South Seminole Hospital and Orlando Health aren’t the only ones taking a fresh look at best practices to reduce HAIs and improve patient safety. The Centers for Disease Control and Prevention (CDC) on Sept. 14 convened a panel of 30 clinical and academic experts, health care industry leaders, patient advocates and federal agencies to discuss the current literature regarding patient surface contamination, how infection transmission occurs from these surfaces and what facilities can do to improve surface cleanliness.

Key areas discussed included:

• Understanding transmission events related to room surfaces so that facilities know which surfaces are most likely to become contaminated, and can optimize cleaning and disinfection practices accordingly.

• Standardizing methods to measure cleanliness and the need for further studies to evaluate whether certain levels of cleanliness are associated with improved patient safety.

• Improving cleaning processes, including training and education of ES workers, methods for monitoring cleaning and disinfection, and structural challenges to the work of ES teams.

• Improving cleanliness by evaluating emerging interventions and technologies designed to aid cleaning and disinfection.

“One of the biggest issues discussed was the human factors that influence the ability of environmental services workers to do their jobs well,” says Sujan Reddy, M.D., guest researcher in the CDC’s division of health care quality promotion.

Overcoming human factors

Indeed, it is paramount to understand how to overcome human factors that can lead to inconsistent results in cleaning and disinfection practices, hand-hygiene compliance and other efforts to improve overall patient safety and outcomes. Hudson Garrett Jr., Ph.D., CHESP, industry liaison for the Association for the Healthcare Environment (AHE) board of directors, believes the need for greater collaboration among ES professionals, infection prevention leaders and others is vital to improving patient safety and removing barriers.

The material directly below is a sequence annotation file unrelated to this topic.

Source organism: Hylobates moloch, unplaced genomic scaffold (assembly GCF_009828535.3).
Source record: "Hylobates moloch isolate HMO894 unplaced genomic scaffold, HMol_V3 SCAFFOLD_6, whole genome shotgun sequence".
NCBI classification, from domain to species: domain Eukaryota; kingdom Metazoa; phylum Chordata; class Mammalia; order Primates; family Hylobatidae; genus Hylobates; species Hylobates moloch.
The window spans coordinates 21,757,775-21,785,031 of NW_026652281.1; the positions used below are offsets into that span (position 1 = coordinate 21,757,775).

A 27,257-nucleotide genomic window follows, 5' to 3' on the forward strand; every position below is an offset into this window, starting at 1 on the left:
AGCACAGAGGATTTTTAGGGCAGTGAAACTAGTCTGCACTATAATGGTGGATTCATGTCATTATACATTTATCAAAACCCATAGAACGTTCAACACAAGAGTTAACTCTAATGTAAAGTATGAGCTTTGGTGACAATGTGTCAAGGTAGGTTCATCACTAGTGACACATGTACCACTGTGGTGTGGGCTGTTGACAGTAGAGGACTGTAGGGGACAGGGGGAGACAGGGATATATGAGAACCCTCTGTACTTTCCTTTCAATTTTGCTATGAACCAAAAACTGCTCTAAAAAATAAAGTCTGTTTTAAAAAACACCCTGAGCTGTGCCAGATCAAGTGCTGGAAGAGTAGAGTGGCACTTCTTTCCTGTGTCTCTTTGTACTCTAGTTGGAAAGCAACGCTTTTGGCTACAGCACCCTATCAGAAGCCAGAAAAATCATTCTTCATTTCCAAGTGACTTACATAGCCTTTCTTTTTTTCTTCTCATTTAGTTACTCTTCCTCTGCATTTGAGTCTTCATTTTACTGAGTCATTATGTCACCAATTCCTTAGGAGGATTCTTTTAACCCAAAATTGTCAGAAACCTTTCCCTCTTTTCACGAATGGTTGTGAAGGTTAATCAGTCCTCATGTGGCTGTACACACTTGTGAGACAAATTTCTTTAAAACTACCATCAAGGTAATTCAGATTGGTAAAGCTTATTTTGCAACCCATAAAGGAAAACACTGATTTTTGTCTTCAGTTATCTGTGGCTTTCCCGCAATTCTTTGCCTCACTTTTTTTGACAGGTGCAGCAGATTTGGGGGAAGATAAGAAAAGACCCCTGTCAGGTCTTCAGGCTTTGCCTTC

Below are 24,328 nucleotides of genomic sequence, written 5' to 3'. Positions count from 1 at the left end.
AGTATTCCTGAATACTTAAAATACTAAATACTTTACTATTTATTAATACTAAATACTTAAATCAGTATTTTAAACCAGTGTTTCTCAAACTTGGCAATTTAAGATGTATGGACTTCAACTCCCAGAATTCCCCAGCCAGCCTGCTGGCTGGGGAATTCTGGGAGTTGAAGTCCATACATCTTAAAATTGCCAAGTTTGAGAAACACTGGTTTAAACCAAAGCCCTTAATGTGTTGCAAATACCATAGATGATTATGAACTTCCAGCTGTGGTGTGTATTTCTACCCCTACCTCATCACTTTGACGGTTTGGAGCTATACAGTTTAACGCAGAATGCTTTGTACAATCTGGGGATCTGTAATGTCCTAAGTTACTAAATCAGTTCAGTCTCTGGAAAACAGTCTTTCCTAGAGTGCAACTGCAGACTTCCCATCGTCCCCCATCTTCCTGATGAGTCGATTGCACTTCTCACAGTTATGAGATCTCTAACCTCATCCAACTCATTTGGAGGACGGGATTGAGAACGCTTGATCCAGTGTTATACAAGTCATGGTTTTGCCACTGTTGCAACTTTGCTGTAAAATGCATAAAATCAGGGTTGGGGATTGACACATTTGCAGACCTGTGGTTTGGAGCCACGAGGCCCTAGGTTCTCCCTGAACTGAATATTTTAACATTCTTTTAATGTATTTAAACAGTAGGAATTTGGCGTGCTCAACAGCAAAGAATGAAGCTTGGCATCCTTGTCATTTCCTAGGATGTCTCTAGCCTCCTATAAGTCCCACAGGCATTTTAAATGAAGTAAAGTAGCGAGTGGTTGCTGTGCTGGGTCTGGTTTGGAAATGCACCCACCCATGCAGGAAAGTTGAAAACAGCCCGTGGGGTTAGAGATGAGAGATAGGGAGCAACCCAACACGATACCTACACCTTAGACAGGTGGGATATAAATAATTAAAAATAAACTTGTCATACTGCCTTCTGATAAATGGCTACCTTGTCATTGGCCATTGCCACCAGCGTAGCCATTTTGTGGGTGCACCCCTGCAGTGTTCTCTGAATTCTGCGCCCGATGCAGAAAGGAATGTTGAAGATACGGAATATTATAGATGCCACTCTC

“As you look at the environment of care standards from the Joint Commission and the Centers for Medicare & Medicaid Services requirements, if we don’t work together, there won’t be any truly sustainable improved outcomes,” Garrett says.

Additional resource

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This downloadable infographic shows how a coordinated communication plan could result in fewer infections in facilities

Training on collaboration and teamwork historically have not received enough attention, Garrett believes. Likewise, he sees the issues of training and ensuring that ES teams have the resources they need as critical to achieving consistency in practice.

“I think the biggest and most important tool in this fight is the AHE’s Practice Guidance for Healthcare Environmental Cleaning, because it’s the only evidence-based publication that provides the methodology so you can make sure [cleaning and disinfection practices] are consistent every time,” Garrett says.

Even with consistent adherence to best cleaning and disinfection practices, many experts believe supplemental tools are needed to consistently safeguard patients and staff from today’s more virulent strains of multidrug-resistant organisms.

With increasing frequency, hospitals are turning to automated tools to monitor areas like cleaning thoroughness, hand-hygiene compliance and terminal room cleaning and disinfection. For example, Health Facilities Management’s 2015 Sustainability Survey found that one in four responding hospitals reported using UV light disinfection in some part of their facilities.

Yet, while many studies have documented the ability of UV light disinfection to kill antibiotic-resistant bacteria in hospitals, comprehensive independent studies across multiple facilities over time to document whether these systems reduce HAIs have been almost nonexistent, primarily due to lack of funding.

In October, however, the Duke University School of Medicine released partial results of what is believed to be the largest and most comprehensive independent study of UV disinfection technology in hospitals to date. The CDC-funded study found that using a combination of traditional cleaning chemicals (including quaternary ammonium and bleach) and UV light to clean patient rooms cut transmission of C. difficile, MRSA, VRE and Acinetobacter by 10 to 30 percent among patients who stayed in a room previously occupied by someone with a known positive culture or infection of a drug-resistant organism. This group of patients represented about 5 percent of more than 600,000 patients across the nine study hospitals in the Southeast.